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Site of last great train robbery still resonates

The wooden witnesses to the West’s last great train robbery — in a train tunnel south of Ashland nearly a century ago — still resonate today in, of all places, Kaukuana, Wisconsin.

That’s where guitar maker Bruce Petros makes musical instruments with the old redwood timbers that once supported Tunnel 13 in the Siskiyou Mountains high above Ashland.

Petros crafts the timbers into acoustic instruments that sell for far more than a song — in part because of their ties to 1920s history in Southern Oregon.

“They’re expensive guitars, but there’s a story that goes with it that also happens to be true,” says Petros, 67, from his Wisconsin studio.

“It’s a quality guitar with a story,” Petros says. “People dig a story.”

The saga of the Tunnel 13 train robbery is anything but a great piece of Southern Oregon’s past, but its legacy is woven into the community fabric.

Twins Ray and Roy D’Autremont were 23 years old when they were joined by their teenage brother, Hugh, in attacking Southern Pacific’s “Gold Special” train in hopes of collecting the half-million dollars in gold rumored to be on board Oct. 11, 1923.

They hopped aboard the train at the tunnel and ordered engineer Sidney Bates to stop the train. They dynamited the mail car, killing mail clerk Elvyn E. Dougherty in the blast.

Ray and Hugh shot brakeman Coyle Johnson, who surprised them in the smoke. The brothers then shot to death Bates and fireman Marvin Seng before fleeing empty-handed.

The brothers escaped the massive manhunt that ensued, but Hugh D’Autremont was arrested oversees while in the military in 1927. Shortly after his arrest, the twins were arrested in Ohio.

Despite the botched robbery and murders, the D’Autremonts became media celebrities, and their trial in Jacksonville drew national attention.

Ray D’Autremont served more than 30 years in prison. After his release in 1960, he befriended Portland Police Det. Johnnie Howard, and the men together penned a book about the robbery called “All For Nothing.” Ray’s sentence was commuted by then-Gov. Tom McCall in 1972. He died in 1984.

Roy had a mental breakdown and died in the state hospital in Salem. Hugh died from cancer shortly after he was paroled in 1958.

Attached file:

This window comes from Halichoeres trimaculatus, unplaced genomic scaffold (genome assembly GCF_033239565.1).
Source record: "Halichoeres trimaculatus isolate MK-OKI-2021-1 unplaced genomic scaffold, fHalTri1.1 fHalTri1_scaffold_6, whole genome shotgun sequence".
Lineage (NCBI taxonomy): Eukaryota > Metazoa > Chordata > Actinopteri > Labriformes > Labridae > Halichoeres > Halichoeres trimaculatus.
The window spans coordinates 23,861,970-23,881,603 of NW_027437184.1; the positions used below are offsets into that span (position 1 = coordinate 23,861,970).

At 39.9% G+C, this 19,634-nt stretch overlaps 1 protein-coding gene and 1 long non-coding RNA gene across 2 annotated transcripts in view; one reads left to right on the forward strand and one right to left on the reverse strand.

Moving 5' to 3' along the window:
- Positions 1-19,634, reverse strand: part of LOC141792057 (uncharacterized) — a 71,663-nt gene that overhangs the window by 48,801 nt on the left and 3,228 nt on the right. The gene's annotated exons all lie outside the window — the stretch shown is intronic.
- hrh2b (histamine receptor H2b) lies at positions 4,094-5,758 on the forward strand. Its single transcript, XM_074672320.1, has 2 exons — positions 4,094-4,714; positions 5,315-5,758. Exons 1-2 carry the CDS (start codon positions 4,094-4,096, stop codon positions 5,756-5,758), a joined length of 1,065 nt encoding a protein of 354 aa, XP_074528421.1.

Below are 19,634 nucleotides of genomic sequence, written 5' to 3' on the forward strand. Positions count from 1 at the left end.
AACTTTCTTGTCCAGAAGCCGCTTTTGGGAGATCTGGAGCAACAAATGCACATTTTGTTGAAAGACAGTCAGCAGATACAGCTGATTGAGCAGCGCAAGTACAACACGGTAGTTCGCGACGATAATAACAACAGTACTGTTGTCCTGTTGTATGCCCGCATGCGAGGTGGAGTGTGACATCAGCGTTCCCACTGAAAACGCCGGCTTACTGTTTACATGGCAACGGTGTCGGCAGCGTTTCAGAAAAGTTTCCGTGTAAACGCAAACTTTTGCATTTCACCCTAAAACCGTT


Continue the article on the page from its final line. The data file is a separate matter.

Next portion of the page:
A 2003 fire in the tunnel closed it, and several of the timbers were removed while the tunnel was renovated. It reopened in 2005.

But before it reopened, the old redwood timbers from the 3,107-foot tunnel near the Siskiyou Summit were removed and sold locally.

Petros knew nothing of the D’Autremonts and Tunnel 13 when he struck up a conversation in 2007 with other guitar makers at a Northern California guitar festival about the Tunnel 13 wood.

Eventually, Petros got hold of some, mainly because the vertical-grained wood is perfect for his custom guitars.

“It’s particularly stiff, which makes it good stuff for instruments,” Petros says.

The guitars started off at $8,500, and they wholesale for as much as $35,000 now, Petros says.

A song commemorating the Tunnel 13 robbery was penned more than a decade ago and played on Petros’ guitars.

He’s recently made ukuleles from them, as well.

The botched robbery and its connection with the guitar wood has been a massive selling point for the guitars, Petros says.

“It’s what’s selling them, and the wood itself is good,” Petros says.

And just like the wreaths Johnnie Howard used to ceremoniously lay at Tunnel 13 every year, the guitars pay tribute to the victims that day and not the thieving brothers.

“Each has a plaque that pays homage to the victims, not the robbers,” Petros says.

Reach Mail Tribune reporter Mark Freeman at 541-776-4470 or mfreeman@rosebudmedia.com. Follow him on Twitter at www.twitter.com/MTwriterFreeman.

Tunnel 13 near the top of the Oregon Siskiyou Pass is the site of the country's last great train robbery in 1923.{ } Mail Tribune file photo taken Feb. 12, 2012.
Guitar maker Bruce Petros makes musical instruments with the old redwood timbers that once supported Tunnel 13 in the Siskiyou Mountains. Courtesy photo.